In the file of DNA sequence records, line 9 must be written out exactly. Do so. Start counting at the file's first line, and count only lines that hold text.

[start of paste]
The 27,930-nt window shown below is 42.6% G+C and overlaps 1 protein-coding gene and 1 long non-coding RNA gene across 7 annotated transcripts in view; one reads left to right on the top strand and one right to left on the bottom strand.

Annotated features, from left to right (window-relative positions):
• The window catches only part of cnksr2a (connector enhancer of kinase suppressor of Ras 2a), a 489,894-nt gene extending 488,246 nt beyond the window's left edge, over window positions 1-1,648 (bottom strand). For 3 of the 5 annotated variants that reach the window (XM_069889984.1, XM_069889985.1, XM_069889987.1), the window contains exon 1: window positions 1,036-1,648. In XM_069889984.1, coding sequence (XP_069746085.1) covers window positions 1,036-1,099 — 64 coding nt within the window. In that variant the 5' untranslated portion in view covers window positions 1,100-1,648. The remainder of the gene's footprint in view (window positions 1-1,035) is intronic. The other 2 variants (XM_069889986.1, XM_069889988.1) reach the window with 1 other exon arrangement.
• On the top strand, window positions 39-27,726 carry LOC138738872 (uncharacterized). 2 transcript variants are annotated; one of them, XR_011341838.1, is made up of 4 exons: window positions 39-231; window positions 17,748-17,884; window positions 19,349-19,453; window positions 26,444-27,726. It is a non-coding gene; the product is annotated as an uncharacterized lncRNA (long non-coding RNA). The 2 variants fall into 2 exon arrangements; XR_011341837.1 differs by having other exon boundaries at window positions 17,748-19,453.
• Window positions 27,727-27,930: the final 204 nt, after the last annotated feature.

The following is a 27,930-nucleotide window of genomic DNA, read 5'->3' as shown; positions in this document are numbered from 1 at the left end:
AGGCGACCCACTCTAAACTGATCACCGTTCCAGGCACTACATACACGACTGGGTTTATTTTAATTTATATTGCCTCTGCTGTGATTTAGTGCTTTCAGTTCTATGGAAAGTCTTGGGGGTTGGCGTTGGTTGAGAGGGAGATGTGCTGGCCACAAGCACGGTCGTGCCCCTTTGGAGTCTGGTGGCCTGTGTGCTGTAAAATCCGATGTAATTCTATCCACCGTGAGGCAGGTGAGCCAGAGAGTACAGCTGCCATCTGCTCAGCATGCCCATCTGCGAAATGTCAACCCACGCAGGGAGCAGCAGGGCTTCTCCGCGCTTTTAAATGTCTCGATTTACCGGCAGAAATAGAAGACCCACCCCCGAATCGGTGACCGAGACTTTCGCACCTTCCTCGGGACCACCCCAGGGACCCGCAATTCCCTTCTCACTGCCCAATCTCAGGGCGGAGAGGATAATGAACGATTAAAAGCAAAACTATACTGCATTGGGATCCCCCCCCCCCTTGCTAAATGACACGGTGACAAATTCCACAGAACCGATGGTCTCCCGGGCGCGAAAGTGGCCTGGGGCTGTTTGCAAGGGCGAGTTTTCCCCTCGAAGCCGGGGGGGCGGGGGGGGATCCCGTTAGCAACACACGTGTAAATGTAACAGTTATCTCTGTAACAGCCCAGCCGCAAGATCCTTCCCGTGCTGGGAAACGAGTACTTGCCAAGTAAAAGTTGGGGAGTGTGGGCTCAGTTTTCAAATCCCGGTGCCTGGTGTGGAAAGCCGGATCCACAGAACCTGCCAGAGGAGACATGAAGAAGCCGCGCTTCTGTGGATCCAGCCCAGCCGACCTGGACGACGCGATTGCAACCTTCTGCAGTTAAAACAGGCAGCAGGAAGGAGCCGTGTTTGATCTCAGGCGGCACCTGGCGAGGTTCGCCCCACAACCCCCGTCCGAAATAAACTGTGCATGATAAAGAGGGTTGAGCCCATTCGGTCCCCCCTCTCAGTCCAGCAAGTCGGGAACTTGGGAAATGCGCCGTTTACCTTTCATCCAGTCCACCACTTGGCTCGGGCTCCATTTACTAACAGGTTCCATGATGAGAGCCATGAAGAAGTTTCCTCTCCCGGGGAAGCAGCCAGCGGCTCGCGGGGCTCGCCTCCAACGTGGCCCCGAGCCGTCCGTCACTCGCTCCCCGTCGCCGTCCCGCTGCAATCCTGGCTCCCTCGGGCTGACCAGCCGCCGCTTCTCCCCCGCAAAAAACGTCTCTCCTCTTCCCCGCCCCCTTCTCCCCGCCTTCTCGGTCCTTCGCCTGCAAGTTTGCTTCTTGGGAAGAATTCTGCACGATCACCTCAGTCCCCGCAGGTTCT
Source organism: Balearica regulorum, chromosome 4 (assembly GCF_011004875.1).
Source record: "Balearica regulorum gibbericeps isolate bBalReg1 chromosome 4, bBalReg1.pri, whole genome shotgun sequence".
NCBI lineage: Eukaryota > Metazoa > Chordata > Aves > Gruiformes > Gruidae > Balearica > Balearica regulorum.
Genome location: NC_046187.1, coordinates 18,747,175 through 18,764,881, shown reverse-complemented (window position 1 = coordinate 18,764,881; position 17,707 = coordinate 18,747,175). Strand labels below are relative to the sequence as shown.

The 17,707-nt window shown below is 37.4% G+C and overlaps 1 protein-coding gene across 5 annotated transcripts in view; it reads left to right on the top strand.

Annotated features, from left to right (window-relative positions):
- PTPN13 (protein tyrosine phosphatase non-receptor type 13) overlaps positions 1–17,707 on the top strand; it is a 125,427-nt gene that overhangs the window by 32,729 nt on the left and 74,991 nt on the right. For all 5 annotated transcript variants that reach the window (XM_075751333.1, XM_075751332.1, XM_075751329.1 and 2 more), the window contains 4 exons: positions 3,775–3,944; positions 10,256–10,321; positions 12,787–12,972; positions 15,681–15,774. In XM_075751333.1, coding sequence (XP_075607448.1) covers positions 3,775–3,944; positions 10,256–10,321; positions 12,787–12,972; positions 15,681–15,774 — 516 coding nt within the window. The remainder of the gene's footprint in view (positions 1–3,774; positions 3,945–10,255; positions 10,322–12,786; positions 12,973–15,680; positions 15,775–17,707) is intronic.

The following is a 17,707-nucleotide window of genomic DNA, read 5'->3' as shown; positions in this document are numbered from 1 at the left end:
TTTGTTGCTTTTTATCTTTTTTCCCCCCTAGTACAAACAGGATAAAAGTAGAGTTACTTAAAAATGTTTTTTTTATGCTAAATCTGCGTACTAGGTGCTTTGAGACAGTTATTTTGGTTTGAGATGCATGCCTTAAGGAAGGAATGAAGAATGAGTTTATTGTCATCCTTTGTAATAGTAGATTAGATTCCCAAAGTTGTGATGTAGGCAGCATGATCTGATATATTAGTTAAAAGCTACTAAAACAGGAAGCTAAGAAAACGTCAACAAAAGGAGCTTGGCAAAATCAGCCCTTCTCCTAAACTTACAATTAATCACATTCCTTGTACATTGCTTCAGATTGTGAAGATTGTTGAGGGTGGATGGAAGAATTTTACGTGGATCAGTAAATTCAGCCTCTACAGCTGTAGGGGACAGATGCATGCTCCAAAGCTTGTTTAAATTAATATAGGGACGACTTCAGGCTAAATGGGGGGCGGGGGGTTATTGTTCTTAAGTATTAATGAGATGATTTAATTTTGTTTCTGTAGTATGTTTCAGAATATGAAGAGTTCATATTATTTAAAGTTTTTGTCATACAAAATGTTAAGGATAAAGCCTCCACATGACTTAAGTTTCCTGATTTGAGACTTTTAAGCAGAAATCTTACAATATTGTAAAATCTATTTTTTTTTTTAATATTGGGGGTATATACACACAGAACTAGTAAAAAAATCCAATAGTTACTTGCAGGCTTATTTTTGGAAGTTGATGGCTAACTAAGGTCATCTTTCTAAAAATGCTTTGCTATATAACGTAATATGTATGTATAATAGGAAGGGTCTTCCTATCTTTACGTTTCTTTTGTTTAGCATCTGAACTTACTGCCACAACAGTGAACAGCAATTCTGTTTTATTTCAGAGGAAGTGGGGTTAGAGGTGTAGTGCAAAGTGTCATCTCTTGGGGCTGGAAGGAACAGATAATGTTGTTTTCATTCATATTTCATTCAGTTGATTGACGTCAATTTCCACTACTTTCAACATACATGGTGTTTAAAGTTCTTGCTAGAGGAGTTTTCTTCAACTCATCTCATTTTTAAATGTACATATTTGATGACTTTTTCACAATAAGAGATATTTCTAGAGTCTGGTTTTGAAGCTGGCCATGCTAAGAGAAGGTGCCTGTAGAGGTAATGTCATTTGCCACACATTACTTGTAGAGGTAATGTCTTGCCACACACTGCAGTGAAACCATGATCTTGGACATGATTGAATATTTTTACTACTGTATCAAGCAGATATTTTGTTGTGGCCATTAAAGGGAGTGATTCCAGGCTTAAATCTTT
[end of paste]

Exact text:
Source record: "Balearica regulorum gibbericeps isolate bBalReg1 chromosome 4, bBalReg1.pri, whole genome shotgun sequence".